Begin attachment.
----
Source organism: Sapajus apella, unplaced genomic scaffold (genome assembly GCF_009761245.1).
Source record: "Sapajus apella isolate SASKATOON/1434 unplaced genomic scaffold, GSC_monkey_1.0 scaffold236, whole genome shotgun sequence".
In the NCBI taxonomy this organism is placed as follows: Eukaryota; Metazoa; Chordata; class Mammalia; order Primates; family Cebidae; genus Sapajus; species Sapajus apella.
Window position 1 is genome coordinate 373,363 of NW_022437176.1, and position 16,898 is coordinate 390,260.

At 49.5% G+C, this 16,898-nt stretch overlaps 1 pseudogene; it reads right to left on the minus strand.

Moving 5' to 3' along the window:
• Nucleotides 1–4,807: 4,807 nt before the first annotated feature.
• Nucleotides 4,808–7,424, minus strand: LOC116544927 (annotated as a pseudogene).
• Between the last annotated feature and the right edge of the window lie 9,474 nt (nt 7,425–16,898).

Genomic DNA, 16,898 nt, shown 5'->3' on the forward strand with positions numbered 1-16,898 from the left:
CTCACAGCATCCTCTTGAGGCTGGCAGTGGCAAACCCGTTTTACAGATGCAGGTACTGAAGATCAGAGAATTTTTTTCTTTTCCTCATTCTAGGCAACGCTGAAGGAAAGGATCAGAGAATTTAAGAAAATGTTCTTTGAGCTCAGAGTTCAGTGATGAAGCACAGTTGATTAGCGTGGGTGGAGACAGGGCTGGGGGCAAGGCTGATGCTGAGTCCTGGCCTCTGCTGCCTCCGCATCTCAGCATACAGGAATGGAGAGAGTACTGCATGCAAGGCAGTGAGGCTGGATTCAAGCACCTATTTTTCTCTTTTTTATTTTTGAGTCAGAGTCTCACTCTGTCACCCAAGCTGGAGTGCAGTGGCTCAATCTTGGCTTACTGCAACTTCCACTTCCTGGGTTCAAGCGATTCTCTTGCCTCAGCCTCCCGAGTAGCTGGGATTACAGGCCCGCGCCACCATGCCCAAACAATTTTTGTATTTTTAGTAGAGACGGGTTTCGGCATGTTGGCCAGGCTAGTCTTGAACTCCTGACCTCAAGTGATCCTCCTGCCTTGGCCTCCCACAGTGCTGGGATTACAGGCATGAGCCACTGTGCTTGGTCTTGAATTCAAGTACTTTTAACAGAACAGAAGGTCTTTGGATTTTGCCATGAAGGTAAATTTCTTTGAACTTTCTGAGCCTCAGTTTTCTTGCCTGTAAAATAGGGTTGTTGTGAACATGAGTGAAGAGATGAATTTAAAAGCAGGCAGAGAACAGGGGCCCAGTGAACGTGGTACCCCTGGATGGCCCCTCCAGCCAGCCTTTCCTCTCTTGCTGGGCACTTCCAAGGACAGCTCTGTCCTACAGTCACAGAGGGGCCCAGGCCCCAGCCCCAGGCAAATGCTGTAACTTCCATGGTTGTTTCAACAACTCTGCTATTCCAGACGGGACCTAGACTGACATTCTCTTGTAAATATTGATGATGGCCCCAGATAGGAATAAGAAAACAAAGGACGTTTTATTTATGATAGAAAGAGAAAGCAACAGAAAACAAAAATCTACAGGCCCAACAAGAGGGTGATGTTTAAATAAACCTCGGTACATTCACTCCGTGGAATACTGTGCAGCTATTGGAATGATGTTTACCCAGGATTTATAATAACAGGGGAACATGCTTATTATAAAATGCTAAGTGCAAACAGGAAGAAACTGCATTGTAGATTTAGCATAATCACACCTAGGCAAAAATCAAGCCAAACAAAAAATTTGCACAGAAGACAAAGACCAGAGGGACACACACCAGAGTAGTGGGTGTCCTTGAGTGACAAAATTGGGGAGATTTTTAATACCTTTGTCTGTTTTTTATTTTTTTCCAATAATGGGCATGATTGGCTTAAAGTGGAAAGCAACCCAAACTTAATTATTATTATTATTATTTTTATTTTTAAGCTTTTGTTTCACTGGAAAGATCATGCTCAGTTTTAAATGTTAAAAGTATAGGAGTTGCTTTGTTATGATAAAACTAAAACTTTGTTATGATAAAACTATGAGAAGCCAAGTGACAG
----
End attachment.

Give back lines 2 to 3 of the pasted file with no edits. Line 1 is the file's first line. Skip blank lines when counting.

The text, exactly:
Source record: "Sapajus apella isolate SASKATOON/1434 unplaced genomic scaffold, GSC_monkey_1.0 scaffold236, whole genome shotgun sequence".
In the NCBI taxonomy this organism is placed as follows: Eukaryota; Metazoa; Chordata; class Mammalia; order Primates; family Cebidae; genus Sapajus; species Sapajus apella.